January 31, 2013 - Thorold, Ontario
Every town has one. You know, the place with the run down looking exterior, small sign and overall look that says "I'm not going in there to eat", yet ends up being a place locals rave about and a place where those who dare to enter will find amazing home cooked food, and a sense of tradition that has been in place for years. If the world of hockey were the world of restaurants then Thorold Community Arena would be "that place". Located on the edge of downtown, not far from the Welland Canal, Thorold Community Arena sits built into a hillside, with its bleak looking cinder block exterior which is completely devoid of windows, and highlighted by graffiti on some parts of the building, looking more like an industrial building than a hockey arena. Once you get inside though, you see an amazingly well preserved and well laid out example of what a hockey arena should be. A small parking lot sits on the slope on the downhill side of the building, and an even smaller lot sits on the end of the building. The complex is actually made up of 2 arenas. James Whyte Arena opened in 1936 and is a classic example of a pre-war arena, but is essentially a practice and community rink as it has virtually no seating. Attached to the old arena via a lobby and hallway is Frank Doherty Arena which opened in 1974 and has been home of Junior B hockey in Thorold ever since. The early Junior B teams were actually called the Paper Bees, paying tribute to the paper mill industry in this blue collar town. The arena is most known by the Thorold Community Arena name, rather than the names of the 2 individual arenas inside the complex. This building is not going to win any awards for exterior aesthetics, but attending a game here is a lot of fun and a great experience, and what it lacks on the outside gets offset by the classic styling on the inside.
There are entrances to the arena through both the uphill and lower sides of the building, and there is nondescript signage on both sides as well. You enter into a lobby and hallway that also contains the concession stand as well as a very well done local sports hall of fame known as the Thorold Runway of Recognition. The lobby itself features a wooden ceiling and wooden beams, as well as windows overlooking the end of the main arena. A ticket for tonight's game between the Blackhawks and the Port Colborne Pirates cost a mere $8. Once you enter the main arena you are hit by the cold as this place is kept very cold, like all good arenas should be. The seating is very colorful and made of of old style wooden 2-seat benches which fold down and make the arena feel older than the 1970's vintage that it indeed is. Everything is spotlessly maintained and the huge wood beams which make up the roof trusses, as well as the wooden ceiling seem out of place when you consider the concrete block exterior of the building, but the overall look of the inside of the arena screams "old school". The uphill side of the building has 5 rows of the wooden seats, and the lower side of the building has the seating extending higher, a full 10 rows in all. Capacity is listed at 1755, although playoff crowds exceeding 2100 have been reported. There is a narrow aisle atop each grandstand, also offering additional standing room. There are support beams above the seating which do block the view from some standing spots, but all in all the sight lines at this old barn are very good. An old style pressbox is accessible from a narrow, steep stairway on the concourse on the side with 5 rows of seating. The penalty boxes are on that side, whereas the team benches are in front of the larger grandstand. Various banners adorn the end wall away from the lobby, and the lone scoreboard is affixed to that wall as well, with a large plexi-glass cover attached to it. Various retired number banners are on the walls, and the team has NHL alumni including Owen Nolan and goalie Dwayne Roloson. The wall near the lobby features a large Blackhawks logo as well. Thorold Community Arena is the kind of arena you picture when you think of blue collar style Junior B hockey.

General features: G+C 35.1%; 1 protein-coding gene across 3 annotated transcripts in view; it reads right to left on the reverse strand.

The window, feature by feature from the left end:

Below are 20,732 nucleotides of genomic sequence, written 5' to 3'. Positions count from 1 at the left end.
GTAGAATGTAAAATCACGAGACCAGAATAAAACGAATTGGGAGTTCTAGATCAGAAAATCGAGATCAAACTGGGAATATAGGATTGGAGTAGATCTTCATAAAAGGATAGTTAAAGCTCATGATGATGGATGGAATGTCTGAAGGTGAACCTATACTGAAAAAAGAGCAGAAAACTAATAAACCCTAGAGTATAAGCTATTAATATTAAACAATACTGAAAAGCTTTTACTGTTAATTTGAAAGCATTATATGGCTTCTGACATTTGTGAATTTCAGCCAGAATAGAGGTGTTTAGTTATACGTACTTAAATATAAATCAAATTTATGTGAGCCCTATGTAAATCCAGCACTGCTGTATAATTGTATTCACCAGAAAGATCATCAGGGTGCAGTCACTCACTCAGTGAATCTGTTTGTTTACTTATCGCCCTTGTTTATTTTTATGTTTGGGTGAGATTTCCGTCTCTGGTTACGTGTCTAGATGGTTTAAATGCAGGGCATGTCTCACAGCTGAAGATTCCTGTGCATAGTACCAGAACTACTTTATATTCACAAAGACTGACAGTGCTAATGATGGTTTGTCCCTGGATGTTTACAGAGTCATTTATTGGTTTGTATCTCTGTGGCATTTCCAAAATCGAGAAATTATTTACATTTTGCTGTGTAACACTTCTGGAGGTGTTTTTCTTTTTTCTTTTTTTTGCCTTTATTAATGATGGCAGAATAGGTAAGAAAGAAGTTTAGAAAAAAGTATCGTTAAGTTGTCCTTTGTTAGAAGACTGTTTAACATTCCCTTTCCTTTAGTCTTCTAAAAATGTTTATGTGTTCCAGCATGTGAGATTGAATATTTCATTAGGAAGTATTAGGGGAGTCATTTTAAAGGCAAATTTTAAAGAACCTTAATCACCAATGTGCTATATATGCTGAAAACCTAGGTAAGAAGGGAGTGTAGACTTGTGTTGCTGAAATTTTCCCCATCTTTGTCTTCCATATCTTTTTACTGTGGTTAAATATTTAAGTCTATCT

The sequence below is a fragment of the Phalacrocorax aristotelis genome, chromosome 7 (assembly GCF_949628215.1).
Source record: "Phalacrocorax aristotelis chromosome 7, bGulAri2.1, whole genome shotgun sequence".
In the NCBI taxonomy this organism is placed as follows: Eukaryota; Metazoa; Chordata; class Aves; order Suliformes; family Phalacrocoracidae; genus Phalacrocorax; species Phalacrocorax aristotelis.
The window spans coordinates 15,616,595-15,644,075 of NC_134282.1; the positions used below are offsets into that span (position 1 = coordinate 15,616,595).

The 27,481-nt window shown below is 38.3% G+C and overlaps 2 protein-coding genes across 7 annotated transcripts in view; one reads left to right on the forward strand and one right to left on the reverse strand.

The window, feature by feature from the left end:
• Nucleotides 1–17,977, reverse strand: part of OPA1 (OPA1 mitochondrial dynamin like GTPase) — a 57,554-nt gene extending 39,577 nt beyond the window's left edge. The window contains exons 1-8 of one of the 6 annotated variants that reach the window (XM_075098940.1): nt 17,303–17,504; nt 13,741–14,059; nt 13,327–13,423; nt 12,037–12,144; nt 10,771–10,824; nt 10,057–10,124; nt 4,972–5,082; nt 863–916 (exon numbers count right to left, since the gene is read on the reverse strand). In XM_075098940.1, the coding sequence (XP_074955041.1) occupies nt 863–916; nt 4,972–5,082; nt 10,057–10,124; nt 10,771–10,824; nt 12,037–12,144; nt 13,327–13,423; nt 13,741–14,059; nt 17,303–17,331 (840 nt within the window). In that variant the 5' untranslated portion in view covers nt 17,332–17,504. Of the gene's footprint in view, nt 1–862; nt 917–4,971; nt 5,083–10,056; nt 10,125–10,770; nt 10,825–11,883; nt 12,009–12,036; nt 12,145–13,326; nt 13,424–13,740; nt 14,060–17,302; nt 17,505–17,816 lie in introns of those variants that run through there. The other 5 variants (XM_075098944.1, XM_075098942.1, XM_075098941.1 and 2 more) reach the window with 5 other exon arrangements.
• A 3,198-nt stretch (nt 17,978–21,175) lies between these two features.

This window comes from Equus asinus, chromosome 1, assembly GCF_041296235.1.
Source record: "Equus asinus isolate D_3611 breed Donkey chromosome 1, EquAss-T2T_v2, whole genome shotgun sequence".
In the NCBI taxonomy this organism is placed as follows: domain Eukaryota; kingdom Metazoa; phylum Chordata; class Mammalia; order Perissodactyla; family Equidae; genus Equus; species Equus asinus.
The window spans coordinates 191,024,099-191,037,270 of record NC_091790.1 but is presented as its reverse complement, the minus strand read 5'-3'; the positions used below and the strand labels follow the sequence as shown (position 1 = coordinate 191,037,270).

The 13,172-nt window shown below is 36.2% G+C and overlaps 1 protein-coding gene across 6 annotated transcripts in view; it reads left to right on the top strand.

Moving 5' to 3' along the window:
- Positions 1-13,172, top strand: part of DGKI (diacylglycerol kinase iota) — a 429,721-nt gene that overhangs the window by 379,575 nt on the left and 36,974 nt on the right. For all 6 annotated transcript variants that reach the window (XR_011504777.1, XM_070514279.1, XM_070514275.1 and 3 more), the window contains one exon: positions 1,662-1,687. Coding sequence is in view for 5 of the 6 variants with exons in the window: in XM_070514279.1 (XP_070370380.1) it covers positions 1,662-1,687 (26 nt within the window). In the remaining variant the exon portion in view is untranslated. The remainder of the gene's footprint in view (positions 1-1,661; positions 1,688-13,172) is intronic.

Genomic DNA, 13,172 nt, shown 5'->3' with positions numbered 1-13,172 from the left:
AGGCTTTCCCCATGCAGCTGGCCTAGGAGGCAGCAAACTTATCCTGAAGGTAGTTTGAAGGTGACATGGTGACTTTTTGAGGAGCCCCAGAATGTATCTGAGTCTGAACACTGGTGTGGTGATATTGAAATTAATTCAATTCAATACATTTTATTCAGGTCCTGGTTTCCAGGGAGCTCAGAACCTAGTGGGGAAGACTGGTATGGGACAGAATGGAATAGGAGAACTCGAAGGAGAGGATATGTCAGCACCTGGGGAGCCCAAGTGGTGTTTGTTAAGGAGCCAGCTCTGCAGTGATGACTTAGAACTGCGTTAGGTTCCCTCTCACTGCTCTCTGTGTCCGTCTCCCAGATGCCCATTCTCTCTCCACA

Thursday night is hockey night in Thorold, and the game day experience is fun yet low-key. Start time for the games is not 7:00, nor 7:30, but rather 7:07. Watching the action from the old wooden bench seats is not an experience many hockey fans get to take part in anymore with the plethora of new community arenas springing up across North America. The game presentation is basic, but does feature a chuck-a-puck contest referred to as the "puck toss", and there are even cheerleaders in Thorold who stand in the aisles during stoppages and do quick cheers. Most of the folks are here for the game though, and the fans spread out and even stand behind the near end glass to watch from ice level. The PA system is muffled and echoes inside the arena and an old school fire siren is used in place of a goal horn. The crowd of only 400 enjoyed hockey on this windy winter evening with the Blackhawks much like fans in the 1970's would have enjoyed the Paper Bees action. Little in the building would have been different back then. The crowd was rather subdued, but there was not a lot for them to cheer about on this night. The Blackhawks lost 7-4 to the Pirates, but we were glad that we didn't look at the dull exterior of the arena and drive right by. There have been articles in the Thorold news indicating many in the area wants a modern arena and think that Thorold Community Arena has outlived its use, but in our opinion what is inside the gray cinder block walls is a gem of an arena that would certainly be appreciated by hockey purists and historians alike.
A box score of the game can be found Here
Other information about the Thorold Blackhawks can be found at: Blackhawks Home
Other information about Thorold Community Arena can be found at: Arena Home
More photos of Thorold Community Arena can be found Here